The grand and historic Matsumoto Castle known as “Crow Castle” is one of the few original castles left in Japan. Join us as we tour the Matsumoto castle and climb the steep stairs to the top of the castle keep.
You’ve probably seen many Japanese castles featured on posters and postcards. However, out of the over one hundred castles, only twelve original castles remain. The remaining are reconstructed or in ruins today. We want to share with you our visit to one of the most magnificent original castles, Matsumoto Castle 松本城.
Where is Matsumoto Castle
Matsumoto Castle is located about three hours by car or train northwest of Tokyo. It is located in the center of Matsumoto City in Nagano Prefecture.
History of Matsumoto Castle
Matsumoto Castle started construction in 1590 and was completed around 1593 by the Ishikawa clan. What’s unusual about Matsumoto Castle compared to other Japanese castles is the number of different clans that ruled it over time.
In most cases, it’s been one or two clans that ruled each castle from the 1500 – the 1800s. However, Matsumoto Castle had been ruled by seven different clans including the Toda clan twice.
Matsumoto Castle Tour
To get to the main castle tower (tenshukaku 天守閣), visitors go through two gates, including a black gate (kuromon 黒門).
Inside kuromon, there is an open section where visitors can view the interior of the wall.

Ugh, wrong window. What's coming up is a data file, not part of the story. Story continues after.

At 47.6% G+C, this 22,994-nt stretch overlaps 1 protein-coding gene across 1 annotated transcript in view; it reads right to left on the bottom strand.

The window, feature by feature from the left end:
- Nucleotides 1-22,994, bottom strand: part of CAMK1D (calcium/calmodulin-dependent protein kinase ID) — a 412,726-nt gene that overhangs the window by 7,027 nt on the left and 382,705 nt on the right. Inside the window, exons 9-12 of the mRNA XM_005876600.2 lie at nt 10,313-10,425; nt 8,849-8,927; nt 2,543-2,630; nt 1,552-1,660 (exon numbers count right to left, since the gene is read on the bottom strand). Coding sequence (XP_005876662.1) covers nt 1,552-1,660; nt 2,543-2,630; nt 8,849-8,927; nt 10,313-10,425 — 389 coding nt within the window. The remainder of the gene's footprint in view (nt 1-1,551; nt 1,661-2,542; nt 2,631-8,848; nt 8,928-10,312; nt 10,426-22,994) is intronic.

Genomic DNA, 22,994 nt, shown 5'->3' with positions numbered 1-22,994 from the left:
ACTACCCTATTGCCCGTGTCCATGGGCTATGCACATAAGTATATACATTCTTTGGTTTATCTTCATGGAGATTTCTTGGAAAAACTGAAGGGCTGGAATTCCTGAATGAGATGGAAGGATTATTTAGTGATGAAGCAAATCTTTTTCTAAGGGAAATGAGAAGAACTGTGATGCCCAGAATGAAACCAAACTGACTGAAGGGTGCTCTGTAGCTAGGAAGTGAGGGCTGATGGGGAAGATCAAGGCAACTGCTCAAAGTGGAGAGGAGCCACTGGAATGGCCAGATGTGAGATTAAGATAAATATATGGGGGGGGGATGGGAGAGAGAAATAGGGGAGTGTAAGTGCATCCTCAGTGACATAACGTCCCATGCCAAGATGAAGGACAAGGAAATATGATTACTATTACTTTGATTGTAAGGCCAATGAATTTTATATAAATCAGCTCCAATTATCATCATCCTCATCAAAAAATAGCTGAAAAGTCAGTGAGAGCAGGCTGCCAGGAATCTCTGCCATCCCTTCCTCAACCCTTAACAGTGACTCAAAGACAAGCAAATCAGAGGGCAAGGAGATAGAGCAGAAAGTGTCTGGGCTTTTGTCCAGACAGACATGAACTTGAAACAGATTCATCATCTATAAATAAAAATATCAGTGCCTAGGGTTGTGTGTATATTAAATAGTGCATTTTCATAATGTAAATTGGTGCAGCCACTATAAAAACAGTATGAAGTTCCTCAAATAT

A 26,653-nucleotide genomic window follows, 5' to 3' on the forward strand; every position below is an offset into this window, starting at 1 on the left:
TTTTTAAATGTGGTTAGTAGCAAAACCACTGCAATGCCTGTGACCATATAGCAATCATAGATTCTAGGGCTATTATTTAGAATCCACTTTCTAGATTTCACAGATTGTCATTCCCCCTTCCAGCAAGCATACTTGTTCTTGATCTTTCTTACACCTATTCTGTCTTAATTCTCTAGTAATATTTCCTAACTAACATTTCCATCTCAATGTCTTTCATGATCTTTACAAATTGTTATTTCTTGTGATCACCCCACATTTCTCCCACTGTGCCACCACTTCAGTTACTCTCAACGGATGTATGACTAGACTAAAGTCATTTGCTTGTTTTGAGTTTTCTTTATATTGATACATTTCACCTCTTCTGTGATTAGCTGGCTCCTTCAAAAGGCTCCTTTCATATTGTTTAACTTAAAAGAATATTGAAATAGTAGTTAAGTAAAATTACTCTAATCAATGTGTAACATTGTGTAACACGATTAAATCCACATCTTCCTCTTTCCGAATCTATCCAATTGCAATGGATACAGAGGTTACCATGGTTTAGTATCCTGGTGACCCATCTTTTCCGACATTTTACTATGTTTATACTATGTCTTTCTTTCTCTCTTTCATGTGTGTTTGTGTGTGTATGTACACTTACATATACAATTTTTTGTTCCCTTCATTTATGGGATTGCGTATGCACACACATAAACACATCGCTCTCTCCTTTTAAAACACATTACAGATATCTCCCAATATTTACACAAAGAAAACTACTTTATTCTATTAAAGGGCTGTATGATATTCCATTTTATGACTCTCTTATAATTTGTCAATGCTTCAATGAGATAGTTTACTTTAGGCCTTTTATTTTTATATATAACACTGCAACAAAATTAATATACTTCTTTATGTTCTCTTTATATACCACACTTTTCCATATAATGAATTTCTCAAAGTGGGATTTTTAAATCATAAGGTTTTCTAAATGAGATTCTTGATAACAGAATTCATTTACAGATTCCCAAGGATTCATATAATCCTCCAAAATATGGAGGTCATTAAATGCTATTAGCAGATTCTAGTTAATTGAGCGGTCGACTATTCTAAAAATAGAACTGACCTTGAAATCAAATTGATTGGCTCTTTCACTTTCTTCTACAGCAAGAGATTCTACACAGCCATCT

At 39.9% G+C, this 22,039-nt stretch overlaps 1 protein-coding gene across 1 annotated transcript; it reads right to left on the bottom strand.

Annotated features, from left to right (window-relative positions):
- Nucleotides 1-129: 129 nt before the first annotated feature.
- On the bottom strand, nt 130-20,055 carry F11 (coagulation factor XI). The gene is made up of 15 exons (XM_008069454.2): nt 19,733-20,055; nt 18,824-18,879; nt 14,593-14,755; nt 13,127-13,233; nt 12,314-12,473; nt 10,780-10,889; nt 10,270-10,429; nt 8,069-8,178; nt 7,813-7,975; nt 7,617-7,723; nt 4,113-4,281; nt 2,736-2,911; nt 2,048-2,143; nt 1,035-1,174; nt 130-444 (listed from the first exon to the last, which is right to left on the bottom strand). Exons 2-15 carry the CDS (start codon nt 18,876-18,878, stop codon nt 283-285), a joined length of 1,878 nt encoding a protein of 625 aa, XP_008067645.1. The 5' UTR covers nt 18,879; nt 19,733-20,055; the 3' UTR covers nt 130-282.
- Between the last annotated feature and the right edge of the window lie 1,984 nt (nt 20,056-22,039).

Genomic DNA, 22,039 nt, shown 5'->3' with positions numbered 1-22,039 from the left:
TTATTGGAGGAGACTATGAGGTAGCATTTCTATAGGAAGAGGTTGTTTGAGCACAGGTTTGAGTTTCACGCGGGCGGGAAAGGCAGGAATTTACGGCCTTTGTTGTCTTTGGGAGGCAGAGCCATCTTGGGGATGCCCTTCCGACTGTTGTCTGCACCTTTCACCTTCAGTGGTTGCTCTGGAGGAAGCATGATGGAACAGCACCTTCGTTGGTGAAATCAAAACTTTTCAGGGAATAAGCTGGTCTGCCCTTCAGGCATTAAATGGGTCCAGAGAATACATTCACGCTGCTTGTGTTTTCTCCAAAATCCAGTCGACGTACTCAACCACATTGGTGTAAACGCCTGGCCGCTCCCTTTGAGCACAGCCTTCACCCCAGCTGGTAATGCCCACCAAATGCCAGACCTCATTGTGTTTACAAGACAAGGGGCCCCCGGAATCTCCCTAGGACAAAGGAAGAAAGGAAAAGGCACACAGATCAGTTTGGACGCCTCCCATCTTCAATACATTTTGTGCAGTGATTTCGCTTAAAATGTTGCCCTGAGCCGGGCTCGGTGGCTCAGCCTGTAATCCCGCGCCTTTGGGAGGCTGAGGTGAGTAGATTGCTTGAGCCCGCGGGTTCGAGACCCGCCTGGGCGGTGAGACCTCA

After entering through the gates, there is a large garden with manicured lawn and plants. This garden area used to be where the residences of the castle lords were located.
Matsumoto Castle Tenshukaku 松本城天守閣
The castle tenshukaku is original so it is not handicap accessible and could be strenuous for those who have a difficult time climbing steep stairs.
Visitors are required to take off their shoes to enter and carry them in a provided plastic bag with them throughout the tour.
Once inside the building, there are many signs in Japanese and English explaining various features of the building and the exhibitions on display.
First Floor of The Tenshukaku
The first floor of the tenshukaku is quite large and was used for the storage of food, gunpowder, and weapons.
The first floor is critical for the defense of the castle and has many defensive capabilities built-in.
Exhibitions on the first floor include historical artifacts from the tenshukaku, such as shachi from the roof and various building parts.
Second Floor of The Tenshukaku
The second floor of the tenshukaku includes an armory exhibition.
The exhibition included many antique guns, weapons, and armor on display.
Third Floor of The Tenshukaku
Even though the castle is six floors, it appears only as five from the outside. The third floor is hidden with a low ceiling and no windows. It’s not visible from the exterior and the purpose was that soldiers could hide on the third floor and give enemies the wrong estimate of how many were inside.
The Fourth and Fifth Floors of Tenshukaku
The fourth floor was the private quarters of the lord and the fifth floor was used for meetings.
Top of Tenshukaku
The top floor was designed as the headquarter of the lord if the castle was at war. It has clear views in each direction.
Tsukimi-Yagura 松本城 月見櫓
Two of the castle building were added later during the peaceful times. Tsukimi-Yagara had a platform with windows facing three sides to view the moon.
After touring Matsumoto Castle, head a few blocks south to Nawate-Dori. This pedestrian shopping street has restaurants, small boutique shops, and snack shops.
It’s a rare opportunity to visit an original Japanese castle. The only other one we’ve been to is Himeji Castle and that was a great experience. It is our goal to visit all twelve original castles.
If you enjoy our travel adventures in Japan, head on over to our Japan travel page for more stories.